The first house on the parcel, which appears to still be standing, was built in 1920 by James Cobb, who worked in the insurance business and lived in Berkeley with his wife and five children. During the summer town’s heyday—between the building of a horse-and-wagon stageline to Point Reyes Station in 1905 and the Great Depression’s downturn that bank- rupted the hotels—the house was a vacation home, presumably, or even a rental.

A later owner, Maria Lurie of San Francisco, gifted to the property to the Russian Orthodox Church in 1951. It was named St. Eugene’s as a memorial to her son Eugene Lurie, an infantryman who was killed on the last day of World War II only hours before peace was declared.

The first inhabitant, Rev. Dimitry Egoroff, built two small cottages: one with a chapel suitable for one person to occupy and another with a kitchen and reception area for guests. “In the California forest, on the small hill on which the monastery stands, an air of detachment from one’s surroundings, which were somewhere down below, wafted,” Rev. Egoroff recounted in a 1956 sermon. “The location reminded one of something Athonite”—a holy mountain in Greece with twenty Orthodox monasteries—“and breathed an untroubled peace.”

Under vows of poverty, chastity and solitude, Rev. Egoroff lived alone, praying the morning matins and the nightly even-song until his health began to decline after 18 years. At each sunset, his chanting, “Thou makes darkness and it is night,” echoed through the forest accompanied by floating trails of incense.

After the founder left, several monks trickled in and out until a group of nuns moved from Calistoga in 1983. They resumed a years-long project to construct a small chapel suitable for services. Completed in 1988, it was built around the cupola from the belltower of Holy Trin- ity Cathedral in San Francisco, where the young Mr. Lurie had been a member of the congregation before his death. A relic with a piece of a saint’s toe and painted icons of Jesus surrounded the walls, all lit by beeswax candles on silver bases.

When the nuns could no longer care for the property and moved to Santa Rosa, the Monastery of St. John’s took over operations in 1996. They continued to make candles in a rusting shipping container and pray in regular devotions, but the growing organization of about a dozen monks needed to expand beyond the original dwellings, which had been intended for one or two people and had since fallen into disrepair due to crude construction and an infestation of black mold after years in fog. The monks’ plans faced continual rejection—“stymied by Marin County officialdom”—and eventually, fed up, they dismantled their small chapel, loaded it onto the back of a flatbed truck and carried it off with them north to Manton, a remote town in Tehama County, in 2008.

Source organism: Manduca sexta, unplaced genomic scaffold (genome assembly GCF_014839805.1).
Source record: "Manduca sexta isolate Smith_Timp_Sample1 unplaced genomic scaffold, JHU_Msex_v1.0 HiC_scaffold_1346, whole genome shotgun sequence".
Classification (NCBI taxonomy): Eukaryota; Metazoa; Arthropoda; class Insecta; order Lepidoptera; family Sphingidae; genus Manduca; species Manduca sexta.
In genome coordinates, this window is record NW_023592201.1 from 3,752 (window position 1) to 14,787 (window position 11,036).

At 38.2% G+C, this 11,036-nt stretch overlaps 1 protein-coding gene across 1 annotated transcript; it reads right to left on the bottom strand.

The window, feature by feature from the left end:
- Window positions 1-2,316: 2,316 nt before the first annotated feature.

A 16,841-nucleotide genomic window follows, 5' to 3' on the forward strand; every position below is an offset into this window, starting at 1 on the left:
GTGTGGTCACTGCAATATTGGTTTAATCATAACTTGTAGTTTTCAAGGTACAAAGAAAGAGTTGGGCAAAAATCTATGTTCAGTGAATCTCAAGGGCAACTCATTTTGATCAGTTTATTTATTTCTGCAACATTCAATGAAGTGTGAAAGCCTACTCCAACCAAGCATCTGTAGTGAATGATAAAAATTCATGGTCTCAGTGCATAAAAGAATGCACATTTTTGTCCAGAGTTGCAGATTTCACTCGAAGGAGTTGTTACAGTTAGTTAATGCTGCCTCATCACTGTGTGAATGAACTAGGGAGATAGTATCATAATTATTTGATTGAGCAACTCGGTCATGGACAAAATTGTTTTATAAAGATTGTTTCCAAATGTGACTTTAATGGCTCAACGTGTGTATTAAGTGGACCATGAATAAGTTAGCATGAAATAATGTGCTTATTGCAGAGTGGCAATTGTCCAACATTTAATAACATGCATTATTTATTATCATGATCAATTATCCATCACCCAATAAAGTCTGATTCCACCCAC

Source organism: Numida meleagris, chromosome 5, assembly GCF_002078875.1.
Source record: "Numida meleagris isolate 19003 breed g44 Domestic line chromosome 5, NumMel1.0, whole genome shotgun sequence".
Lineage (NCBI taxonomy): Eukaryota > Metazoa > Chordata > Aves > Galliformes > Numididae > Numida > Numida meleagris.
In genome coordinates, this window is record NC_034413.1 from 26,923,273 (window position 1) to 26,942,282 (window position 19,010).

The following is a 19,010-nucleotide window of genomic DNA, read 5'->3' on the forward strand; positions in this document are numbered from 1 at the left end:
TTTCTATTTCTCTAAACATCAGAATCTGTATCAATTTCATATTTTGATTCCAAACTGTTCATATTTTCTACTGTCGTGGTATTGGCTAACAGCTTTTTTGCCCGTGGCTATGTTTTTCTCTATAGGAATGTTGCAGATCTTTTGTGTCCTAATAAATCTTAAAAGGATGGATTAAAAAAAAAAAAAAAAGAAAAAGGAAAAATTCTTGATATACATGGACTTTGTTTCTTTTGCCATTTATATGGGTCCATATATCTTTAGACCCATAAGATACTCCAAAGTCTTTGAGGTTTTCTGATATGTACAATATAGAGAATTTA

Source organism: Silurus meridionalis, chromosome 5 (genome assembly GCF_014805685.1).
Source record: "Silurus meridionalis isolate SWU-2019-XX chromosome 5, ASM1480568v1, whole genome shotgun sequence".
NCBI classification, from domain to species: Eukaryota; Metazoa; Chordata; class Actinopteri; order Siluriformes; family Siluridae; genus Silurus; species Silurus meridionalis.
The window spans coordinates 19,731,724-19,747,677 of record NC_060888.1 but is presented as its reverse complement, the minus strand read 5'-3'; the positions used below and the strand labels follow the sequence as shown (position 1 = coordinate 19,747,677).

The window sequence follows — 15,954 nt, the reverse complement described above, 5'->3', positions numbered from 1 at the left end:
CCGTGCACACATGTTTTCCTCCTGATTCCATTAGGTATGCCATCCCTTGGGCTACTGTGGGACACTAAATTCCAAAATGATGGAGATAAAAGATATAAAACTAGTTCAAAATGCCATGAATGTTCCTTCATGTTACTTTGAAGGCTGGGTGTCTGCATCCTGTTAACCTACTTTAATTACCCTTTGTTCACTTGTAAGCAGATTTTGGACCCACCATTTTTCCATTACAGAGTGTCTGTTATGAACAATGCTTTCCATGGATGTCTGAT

Mr. Stanton said the new owners, like the holy men before them, have “concerns” about how their plans will be received. “I wouldn’t equate it with the chapel, a residence and having 30 people at the site,” he said, “but you know, it’s West Marin, and so we plan to see some objections raised.”

One wonders how the men and women in black robes would react to seeing their cottages bulldozed, how the monks who renounced this world to instead plead daily for repentance would feel observing the new owners towel off from the pool and retreat into their own meditation hut.

In his 1956 sermon, Father Egoroff gave his own arguments justifying a “small, modest, secluded” life. “A person in the world becomes accustomed to the world and starts to live by its interests. But we know that everything in the world is temporary and swiftly passing,” he preached. “As for man, his days are as the grass: as a flower of the field, so shall he blossom forth. For when the wind is passed over it, then it shall be gone, and no longer will it know the place thereof.” 

 

This article was corrected on Sept. 12.